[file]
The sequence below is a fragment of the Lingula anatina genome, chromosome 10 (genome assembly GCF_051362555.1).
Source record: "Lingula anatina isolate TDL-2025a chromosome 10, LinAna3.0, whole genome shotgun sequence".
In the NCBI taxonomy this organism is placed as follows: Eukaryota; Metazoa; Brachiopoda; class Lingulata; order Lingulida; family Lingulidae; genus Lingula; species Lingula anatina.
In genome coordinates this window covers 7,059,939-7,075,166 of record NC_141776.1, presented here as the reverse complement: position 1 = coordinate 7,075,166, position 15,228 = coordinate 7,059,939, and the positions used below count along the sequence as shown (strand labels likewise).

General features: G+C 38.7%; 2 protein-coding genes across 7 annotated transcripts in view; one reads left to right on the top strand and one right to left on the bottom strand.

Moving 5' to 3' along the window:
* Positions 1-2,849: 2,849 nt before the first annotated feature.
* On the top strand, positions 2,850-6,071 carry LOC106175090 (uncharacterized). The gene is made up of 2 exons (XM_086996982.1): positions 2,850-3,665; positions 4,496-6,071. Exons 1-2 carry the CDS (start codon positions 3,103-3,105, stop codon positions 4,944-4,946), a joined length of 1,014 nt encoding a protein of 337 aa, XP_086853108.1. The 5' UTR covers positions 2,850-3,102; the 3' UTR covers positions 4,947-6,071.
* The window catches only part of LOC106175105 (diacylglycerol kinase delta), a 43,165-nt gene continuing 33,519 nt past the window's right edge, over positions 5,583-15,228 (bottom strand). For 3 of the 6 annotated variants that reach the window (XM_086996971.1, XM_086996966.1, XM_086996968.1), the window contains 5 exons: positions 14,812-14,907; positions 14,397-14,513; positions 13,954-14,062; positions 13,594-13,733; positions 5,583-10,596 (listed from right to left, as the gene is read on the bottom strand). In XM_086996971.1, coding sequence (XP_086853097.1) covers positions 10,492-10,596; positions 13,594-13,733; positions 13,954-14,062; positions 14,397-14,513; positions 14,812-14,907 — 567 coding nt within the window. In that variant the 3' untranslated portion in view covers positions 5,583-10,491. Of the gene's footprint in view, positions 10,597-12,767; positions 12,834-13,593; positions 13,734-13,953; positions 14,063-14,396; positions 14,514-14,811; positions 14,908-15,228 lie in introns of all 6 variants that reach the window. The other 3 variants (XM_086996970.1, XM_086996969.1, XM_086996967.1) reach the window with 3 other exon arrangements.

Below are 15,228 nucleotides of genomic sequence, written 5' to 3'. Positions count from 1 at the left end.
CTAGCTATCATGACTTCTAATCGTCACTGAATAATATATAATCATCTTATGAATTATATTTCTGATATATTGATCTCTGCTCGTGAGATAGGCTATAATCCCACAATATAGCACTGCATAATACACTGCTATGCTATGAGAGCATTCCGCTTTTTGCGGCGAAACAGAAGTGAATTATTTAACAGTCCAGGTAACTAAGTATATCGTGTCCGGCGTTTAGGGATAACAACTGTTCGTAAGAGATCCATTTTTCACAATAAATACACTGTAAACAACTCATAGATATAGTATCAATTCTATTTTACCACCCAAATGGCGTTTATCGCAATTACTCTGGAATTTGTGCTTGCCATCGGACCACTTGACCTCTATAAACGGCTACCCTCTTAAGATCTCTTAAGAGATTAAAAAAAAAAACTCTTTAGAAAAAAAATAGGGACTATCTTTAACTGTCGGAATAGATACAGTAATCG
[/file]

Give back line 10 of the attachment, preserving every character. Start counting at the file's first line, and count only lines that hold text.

Below are 15,228 nucleotides of genomic sequence, written 5' to 3'. Positions count from 1 at the left end.